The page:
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FG to fast-track 4-hr travel time Lagos-Abuja road project

By Kehinde Olatunji
24 September 2023   |   4:03 am
The Minister of Works, David Umahi, yesterday, stated that President Bola Tinubu has asked him to fast track the proposed 470 kilometers Abuja-Lagos Greenfield superhighway, to be built by a private sector consortium at no cost to the government.

David Umahi

• Says Project Starts In Three Months
The Minister of Works, David Umahi, yesterday, stated that President Bola Tinubu has asked him to fast track the proposed 470 kilometers Abuja-Lagos Greenfield superhighway, to be built by a private sector consortium at no cost to the government.

Speaking in Lagos, Umahi said that the consortium will operate the facility for a yet-to-be-determined period on a build, operate and transfer deal, though it would be tolled at different points to enable the investors recoup their investment.

He assured that the four-and-a-half-hour travel time for vehicles plying the route at 100 kilometres per hour was achievable.

He said: “When I first introduced this to the public, many doubting Thomases were saying, ‘It is impossible. Lagos to Abuja done in 14 hours cannot be done in four and half hours.’ But that is the renewed hope of Mr President,” he said.

The minister explained that Tinubu approved that the project be fast tracked, with the contractor on site in three months.

Umahi said: “The president has approved that I fast-track this project, which would be two lanes, and each lane a two-carriage way.

“The only carriageway that is equivalent to this is the Third Mainland Bridge where each carriageway is 14 metres. It is going to be built on 275-millimetre thick concrete.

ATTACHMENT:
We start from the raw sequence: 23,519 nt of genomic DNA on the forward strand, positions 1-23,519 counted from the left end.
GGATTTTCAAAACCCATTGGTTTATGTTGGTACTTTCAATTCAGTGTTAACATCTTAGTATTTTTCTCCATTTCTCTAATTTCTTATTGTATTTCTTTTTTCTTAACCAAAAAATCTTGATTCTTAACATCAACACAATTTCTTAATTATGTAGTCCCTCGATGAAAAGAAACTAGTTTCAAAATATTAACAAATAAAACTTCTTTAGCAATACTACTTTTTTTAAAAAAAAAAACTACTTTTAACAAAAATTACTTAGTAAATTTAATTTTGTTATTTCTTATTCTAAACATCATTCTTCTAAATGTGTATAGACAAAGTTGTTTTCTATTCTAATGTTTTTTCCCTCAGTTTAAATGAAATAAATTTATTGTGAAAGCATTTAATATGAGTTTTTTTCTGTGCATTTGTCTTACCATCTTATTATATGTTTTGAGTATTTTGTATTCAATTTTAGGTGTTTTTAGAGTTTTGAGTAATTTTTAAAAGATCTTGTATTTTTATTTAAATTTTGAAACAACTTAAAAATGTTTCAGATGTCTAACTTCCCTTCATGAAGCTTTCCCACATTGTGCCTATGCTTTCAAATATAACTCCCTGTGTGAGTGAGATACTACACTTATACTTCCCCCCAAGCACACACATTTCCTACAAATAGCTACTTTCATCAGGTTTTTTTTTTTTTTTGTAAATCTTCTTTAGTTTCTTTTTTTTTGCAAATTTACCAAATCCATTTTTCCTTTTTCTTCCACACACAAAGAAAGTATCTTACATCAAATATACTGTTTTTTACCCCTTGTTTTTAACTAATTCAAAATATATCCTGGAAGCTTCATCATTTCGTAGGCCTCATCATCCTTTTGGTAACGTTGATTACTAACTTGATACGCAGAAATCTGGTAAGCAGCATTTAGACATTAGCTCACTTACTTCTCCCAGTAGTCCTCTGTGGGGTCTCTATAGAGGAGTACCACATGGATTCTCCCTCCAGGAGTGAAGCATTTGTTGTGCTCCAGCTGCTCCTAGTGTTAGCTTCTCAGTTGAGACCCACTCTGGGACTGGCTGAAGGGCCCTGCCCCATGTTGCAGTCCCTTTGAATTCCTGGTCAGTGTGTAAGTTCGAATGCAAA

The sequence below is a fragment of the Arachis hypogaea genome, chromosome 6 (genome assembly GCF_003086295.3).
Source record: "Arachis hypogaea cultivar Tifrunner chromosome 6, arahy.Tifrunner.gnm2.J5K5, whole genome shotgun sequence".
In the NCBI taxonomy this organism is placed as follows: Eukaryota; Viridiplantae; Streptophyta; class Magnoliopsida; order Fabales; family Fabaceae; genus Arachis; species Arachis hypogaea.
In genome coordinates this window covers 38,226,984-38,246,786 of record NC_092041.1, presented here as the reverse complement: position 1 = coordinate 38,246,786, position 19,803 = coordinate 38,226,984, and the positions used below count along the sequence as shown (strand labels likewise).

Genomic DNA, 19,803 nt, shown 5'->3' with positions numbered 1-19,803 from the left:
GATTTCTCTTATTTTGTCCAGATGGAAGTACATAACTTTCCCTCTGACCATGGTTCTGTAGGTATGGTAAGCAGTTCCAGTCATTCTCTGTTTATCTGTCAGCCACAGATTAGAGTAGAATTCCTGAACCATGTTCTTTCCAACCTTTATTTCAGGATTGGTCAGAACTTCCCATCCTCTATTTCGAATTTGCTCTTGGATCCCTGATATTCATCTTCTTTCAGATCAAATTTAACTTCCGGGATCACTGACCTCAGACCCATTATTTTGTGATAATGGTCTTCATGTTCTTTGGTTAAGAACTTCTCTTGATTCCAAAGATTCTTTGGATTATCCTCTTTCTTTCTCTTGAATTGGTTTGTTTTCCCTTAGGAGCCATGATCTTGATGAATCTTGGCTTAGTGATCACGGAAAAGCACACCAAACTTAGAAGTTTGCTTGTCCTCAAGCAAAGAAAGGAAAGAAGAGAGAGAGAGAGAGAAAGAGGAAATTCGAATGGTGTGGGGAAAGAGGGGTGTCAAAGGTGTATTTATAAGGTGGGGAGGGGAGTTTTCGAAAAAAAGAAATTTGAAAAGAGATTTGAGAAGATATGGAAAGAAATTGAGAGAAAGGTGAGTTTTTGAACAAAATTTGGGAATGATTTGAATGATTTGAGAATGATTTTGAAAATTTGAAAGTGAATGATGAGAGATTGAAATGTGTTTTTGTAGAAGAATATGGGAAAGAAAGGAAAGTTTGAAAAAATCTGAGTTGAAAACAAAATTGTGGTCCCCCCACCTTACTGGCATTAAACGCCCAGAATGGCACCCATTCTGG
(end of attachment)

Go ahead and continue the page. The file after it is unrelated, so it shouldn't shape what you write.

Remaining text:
“The live-shelf design of this project is going to be 100 years. It is going to be completed within four years and this is doable. There are a number of bridges that will be built. There are a number of tolling points that are going to be there. We are not providing any kobo for the project, just assisting with direction.”

He explained that from Lagos, the road will pass through eight states in the Southwest and North central to Abuja. The states are Kogi, Ekiti, Oyo, FCT, Lagos, Ogun, Niger and Kwara.

He praised the private consortium behind the deal, Advance Engineering Company, saying he was “very satisfied with their concept and what they have put in place.”

Umahi added: “The next thing is to bring the business proposal so that we can negotiate the cost of the project. The good thing is that we are building this road on concrete so we can predict the cost. In asphalt, you cannot predict the cost. The cost of asphalt roads changes every month.

“Concrete roads are more durable and cheaper than asphalt and I have directed all ongoing projects that have not advanced up to 80 per cent to change the remaining to concrete.”

The minister added that plans were underway to make the road a business and industrial corridor with hotels, factories, and housing estates, among others, on the route.

Emphasising the seriousness of the project, Umahi said that the contract would be watertight such that if the consortium backed out unreasonably, it may have to pay a fine of $10m.

The chairman of the consortium, Kenny Martins, described the project as “the first of its kind in Africa”, saying it would be ICT-compliant with a fibre optic connection, solar-powered street lights and security points on the entire stretch of the road.

Martins said in Lagos, the route would begin from the proposed 4th Mainland Bridge in Epe to Abuja.